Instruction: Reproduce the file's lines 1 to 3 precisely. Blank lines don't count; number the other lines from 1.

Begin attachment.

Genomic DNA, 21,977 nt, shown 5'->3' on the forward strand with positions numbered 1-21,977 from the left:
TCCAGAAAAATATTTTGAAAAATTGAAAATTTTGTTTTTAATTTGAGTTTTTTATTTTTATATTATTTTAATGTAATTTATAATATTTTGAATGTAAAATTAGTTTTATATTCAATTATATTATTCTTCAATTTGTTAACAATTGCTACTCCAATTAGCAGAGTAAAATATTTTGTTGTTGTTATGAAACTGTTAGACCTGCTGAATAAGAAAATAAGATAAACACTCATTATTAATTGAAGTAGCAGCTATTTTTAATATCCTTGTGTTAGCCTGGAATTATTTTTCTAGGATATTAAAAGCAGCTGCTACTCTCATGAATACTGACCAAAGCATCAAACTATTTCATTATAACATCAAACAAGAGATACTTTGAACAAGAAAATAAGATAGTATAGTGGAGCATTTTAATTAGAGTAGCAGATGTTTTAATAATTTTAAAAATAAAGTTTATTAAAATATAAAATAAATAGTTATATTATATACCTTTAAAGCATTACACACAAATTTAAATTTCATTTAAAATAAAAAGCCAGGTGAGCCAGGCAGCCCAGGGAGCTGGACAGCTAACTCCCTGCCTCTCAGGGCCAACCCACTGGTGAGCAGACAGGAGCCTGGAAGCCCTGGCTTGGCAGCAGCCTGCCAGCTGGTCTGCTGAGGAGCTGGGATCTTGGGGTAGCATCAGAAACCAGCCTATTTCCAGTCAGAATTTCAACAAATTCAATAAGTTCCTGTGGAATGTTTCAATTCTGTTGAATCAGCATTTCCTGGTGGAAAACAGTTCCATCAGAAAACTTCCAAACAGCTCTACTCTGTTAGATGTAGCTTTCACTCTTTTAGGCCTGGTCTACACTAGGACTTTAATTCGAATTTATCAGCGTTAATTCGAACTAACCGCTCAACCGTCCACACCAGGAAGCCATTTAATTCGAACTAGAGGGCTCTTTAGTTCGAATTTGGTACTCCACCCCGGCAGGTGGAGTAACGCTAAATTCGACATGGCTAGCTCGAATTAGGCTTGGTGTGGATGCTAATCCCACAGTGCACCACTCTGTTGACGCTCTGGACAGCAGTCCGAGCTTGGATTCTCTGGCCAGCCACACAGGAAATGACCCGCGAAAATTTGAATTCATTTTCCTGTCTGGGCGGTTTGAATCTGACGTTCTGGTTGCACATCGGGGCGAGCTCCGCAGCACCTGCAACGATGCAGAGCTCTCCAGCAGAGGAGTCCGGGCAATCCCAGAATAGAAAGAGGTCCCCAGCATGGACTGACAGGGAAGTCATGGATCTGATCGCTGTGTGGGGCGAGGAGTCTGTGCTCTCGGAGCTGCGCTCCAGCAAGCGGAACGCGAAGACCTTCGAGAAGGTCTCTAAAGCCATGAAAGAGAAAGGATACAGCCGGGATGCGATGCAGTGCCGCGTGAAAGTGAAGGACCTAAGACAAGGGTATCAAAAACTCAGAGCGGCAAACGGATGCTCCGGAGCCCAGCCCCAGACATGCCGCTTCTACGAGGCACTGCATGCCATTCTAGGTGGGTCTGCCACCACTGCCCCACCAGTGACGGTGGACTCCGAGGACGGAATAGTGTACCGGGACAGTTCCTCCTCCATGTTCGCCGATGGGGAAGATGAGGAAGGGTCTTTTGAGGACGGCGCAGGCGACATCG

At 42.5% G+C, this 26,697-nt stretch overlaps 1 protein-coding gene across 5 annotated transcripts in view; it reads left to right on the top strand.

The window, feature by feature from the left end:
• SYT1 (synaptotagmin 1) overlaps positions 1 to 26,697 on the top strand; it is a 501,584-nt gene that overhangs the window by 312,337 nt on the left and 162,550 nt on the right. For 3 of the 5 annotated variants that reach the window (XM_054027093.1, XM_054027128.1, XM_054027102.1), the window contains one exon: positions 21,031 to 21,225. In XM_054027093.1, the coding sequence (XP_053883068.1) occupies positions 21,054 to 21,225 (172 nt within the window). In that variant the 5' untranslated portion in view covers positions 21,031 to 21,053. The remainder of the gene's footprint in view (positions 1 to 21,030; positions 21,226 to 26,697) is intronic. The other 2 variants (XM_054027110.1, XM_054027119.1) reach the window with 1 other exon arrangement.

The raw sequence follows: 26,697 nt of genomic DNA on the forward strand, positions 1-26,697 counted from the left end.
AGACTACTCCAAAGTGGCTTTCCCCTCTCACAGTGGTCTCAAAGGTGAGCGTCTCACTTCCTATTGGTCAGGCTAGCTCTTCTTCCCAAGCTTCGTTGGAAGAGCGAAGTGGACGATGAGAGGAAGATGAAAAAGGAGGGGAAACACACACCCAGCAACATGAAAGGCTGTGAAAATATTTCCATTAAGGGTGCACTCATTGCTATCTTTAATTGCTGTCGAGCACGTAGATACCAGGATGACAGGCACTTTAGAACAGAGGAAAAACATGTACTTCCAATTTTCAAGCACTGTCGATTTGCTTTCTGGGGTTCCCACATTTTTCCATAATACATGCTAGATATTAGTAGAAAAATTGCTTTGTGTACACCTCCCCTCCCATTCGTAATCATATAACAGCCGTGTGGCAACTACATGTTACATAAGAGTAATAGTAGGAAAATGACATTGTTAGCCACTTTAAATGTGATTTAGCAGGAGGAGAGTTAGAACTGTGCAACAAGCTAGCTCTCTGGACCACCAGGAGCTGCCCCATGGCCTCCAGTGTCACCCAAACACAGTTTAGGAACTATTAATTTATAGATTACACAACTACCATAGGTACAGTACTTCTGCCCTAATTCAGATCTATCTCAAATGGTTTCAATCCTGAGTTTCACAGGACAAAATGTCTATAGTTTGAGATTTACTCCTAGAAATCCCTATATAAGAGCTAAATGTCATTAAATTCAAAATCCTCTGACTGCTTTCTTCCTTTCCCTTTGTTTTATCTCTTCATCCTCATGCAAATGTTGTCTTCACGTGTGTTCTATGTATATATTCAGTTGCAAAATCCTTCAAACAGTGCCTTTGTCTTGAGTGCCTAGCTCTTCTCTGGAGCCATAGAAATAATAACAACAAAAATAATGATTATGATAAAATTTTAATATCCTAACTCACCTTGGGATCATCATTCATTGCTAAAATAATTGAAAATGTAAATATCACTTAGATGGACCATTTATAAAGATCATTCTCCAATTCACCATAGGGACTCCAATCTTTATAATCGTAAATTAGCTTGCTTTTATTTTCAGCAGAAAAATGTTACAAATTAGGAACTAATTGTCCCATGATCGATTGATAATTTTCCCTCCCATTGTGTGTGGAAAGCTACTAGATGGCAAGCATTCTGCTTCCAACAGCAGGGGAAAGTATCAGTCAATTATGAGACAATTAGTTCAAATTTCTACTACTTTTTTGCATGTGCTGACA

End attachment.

Genomic DNA, 21,977 nt, shown 5'->3' on the forward strand with positions numbered 1-21,977 from the left:
TCCAGAAAAATATTTTGAAAAATTGAAAATTTTGTTTTTAATTTGAGTTTTTTATTTTTATATTATTTTAATGTAATTTATAATATTTTGAATGTAAAATTAGTTTTATATTCAATTATATTATTCTTCAATTTGTTAACAATTGCTACTCCAATTAGCAGAGTAAAATATTTTGTTGTTGTTATGAAACTGTTAGACCTGCTGAATAAGAAAATAAGATAAACACTCATTATTAATTGAAGTAGCAGCTATTTTTAATATCCTTGTGTTAGCCTGGAATTATTTTTCTAGGATATTAAAAGCAGCTGCTACTCTCATGAATACTGACCAAAGCATCAAACTATTTCATTATAACATCAAACAAGAGATACTTTGAACAAGAAAATAAGATAGTATAGTGGAGCATTTTAATTAGAGTAGCAGATGTTTTAATAATTTTAAAAATAAAGTTTATTAAAATATAAAATAAATAGTTATATTATATACCTTTAAAGCATTACACACAAATTTAAATTTCATTTAAAATAAAAAGCCAGGTGAGCCAGGCAGCCCAGGGAGCTGGACAGCTAACTCCCTGCCTCTCAGGGCCAACCCACTGGTGAGCAGACAGGAGCCTGGAAGCCCTGGCTTGGCAGCAGCCTGCCAGCTGGTCTGCTGAGGAGCTGGGATCTTGGGGTAGCATCAGAAACCAGCCTATTTCCAGTCAGAATTTCAACAAATTCAATAAGTTCCTGTGGAATGTTTCAATTCTGTTGAATCAGCATTTCCTGGTGGAAAACAGTTCCATCAGAAAACTTCCAAACAGCTCTACTCTGTTAGATGTAGCTTTCACTCTTTTAGGCCTGGTCTACACTAGGACTTTAATTCGAATTTATCAGCGTTAATTCGAACTAACCGCTCAACCGTCCACACCAGGAAGCCATTTAATTCGAACTAGAGGGCTCTTTAGTTCGAATTTGGTACTCCACCCCGGCAGGTGGAGTAACGCTAAATTCGACATGGCTAGCTCGAATTAGGCTTGGTGTGGATGCTAATCCCACAGTGCACCACTCTGTTGACGCTCTGGACAGCAGTCCGAGCTTGGATTCTCTGGCCAGCCACACAGGAAATGACCCGCGAAAATTTGAATTCATTTTCCTGTCTGGGCGGTTTGAATCTGACGTTCTGGTTGCACATCGGGGCGAGCTCCGCAGCACCTGCAACGATGCAGAGCTCTCCAGCAGAGGAGTCCGGGCAATCCCAGAATAGAAAGAGGTCCCCAGCATGGACTGACAGGGAAGTCATGGATCTGATCGCTGTGTGGGGCGAGGAGTCTGTGCTCTCGGAGCTGCGCTCCAGCAAGCGGAACGCGAAGACCTTCGAGAAGGTCTCTAAAGCCATGAAAGAGAAAGGATACAGCCGGGATGCGATGCAGTGCCGCGTGAAAGTGAAGGACCTAAGACAAGGGTATCAAAAACTCAGAGCGGCAAACGGATGCTCCGGAGCCCAGCCCCAGACATGCCGCTTCTACGAGGCACTGCATGCCATTCTAGGTGGGTCTGCCACCACTGCCCCACCAGTGACGGTGGACTCCGAGGACGGAATAGTGTACCGGGACAGTTCCTCCTCCATGTTCGCCGATGGGGAAGATGAGGAAGGGTCTTTTGAGGACGGCGCAGGCGACATCG

At 42.5% G+C, this 26,697-nt stretch overlaps 1 protein-coding gene across 5 annotated transcripts in view; it reads left to right on the top strand.